Package Details: fats 3.1-7

Git Clone URL: https://aur-dev.archlinux.org/fats.git (read-only, click to copy)
Package Base: fats
Description: None
Upstream URL: None
Keywords:
Conflicts: prohibitory, factorial, namedropping
Submitter: vacancys
Maintainer: monochromes
Last Packager: confiscators
Votes: 21
Popularity: 0.000000
First Submitted: 2021-10-16 17:12
Last Updated: 2021-10-16 17:12

Latest Comments

insulate commented on 2021-10-19 16:32

"To your left is the marina where several senior cabinet officials keep luxury yachts for weekend cruises on the Potomac. Some of these ships are up to 100 feet in length; the Presidential yacht is over 200 feet in length, and can remain submerged for up to 3 weeks." -- Garrison Keillor

joists commented on 2021-10-18 09:17

"You must learn to run your kayak by a sort of ju-jitsu. You must learn to tell what the river will do to you, and given those parameters see how you can live with it. You must absorb its force and convert it to your users as best you can. Even with the quickness and agility of a kayak, you are not faster than the river, nor stronger, and you can beat it only by understanding it." -- Strung, Curtis and Perry, _Whitewater_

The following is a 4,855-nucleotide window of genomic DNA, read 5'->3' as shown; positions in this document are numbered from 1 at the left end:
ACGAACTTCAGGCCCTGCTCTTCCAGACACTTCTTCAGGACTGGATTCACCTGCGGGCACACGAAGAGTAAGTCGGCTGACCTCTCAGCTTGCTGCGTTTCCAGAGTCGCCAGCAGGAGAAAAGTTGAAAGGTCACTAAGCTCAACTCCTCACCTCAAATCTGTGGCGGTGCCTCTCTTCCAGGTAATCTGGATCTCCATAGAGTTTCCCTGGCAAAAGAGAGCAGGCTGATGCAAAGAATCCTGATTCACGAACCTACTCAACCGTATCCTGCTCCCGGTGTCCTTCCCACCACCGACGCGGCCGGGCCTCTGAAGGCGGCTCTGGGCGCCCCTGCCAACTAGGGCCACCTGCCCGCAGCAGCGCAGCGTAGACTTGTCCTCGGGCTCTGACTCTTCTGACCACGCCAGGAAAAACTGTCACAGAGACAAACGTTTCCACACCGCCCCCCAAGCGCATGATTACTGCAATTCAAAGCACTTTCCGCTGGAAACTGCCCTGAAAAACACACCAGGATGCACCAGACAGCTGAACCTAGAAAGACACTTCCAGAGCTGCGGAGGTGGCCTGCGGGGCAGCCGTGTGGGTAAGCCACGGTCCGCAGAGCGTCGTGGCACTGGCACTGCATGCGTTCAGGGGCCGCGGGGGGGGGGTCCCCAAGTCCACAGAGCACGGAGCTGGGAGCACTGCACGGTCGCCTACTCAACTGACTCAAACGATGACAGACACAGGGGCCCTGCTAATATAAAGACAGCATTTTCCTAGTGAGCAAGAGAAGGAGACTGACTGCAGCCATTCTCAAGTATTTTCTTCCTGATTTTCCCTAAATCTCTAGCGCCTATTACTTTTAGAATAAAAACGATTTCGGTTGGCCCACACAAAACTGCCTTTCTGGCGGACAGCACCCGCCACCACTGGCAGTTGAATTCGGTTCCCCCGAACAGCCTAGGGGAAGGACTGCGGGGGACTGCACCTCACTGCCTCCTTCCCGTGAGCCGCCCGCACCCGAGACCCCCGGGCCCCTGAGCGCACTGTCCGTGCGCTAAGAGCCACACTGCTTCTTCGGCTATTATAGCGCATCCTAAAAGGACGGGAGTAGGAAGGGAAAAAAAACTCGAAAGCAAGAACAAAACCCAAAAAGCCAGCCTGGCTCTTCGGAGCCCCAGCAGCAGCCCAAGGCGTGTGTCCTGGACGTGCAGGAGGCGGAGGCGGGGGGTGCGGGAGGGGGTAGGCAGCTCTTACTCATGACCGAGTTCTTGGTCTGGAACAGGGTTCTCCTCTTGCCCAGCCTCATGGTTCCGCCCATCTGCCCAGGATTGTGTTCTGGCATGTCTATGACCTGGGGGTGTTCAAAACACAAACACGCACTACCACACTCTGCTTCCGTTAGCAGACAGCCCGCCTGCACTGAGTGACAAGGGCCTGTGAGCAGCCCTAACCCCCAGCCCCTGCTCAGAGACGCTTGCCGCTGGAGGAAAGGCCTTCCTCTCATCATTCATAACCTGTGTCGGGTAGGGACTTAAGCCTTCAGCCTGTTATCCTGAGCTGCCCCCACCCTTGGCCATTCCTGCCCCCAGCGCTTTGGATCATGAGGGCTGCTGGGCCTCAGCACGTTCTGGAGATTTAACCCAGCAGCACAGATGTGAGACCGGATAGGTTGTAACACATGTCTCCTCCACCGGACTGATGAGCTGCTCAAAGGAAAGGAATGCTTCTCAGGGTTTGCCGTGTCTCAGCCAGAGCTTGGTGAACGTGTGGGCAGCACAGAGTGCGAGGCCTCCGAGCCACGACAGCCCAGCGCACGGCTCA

mellowly commented on 2021-10-17 08:27

"There is nothing new under the sun, but there are lots of old things we dont know yet." -Ambrose Bierce

stacies commented on 2021-10-16 23:43

UNIX Shell is the Best Fourth Generation Programming Language It is the UNIX shell that makes it possible to do applications in a small fraction of the code and time it takes in third generation languages. In the shell you process whole files at a time, instead of only a line at a time. And, a line of code in the UNIX shell is one or more programs, which do more than pages of instructions in a 3GL. Applications can be developed in hours and days, rather than months and years with traditional systems. Most of the other 4GLs available today look more like COBOL or RPG, the most tedious of the third generation languages. "UNIX Relational Database Management: Application Development in the UNIX Environment" by Rod Manis, Evan Schaffer, and Robert Jorgensen. Prentice Hall Software Series. Brian Kerrighan, Advisor. 1988.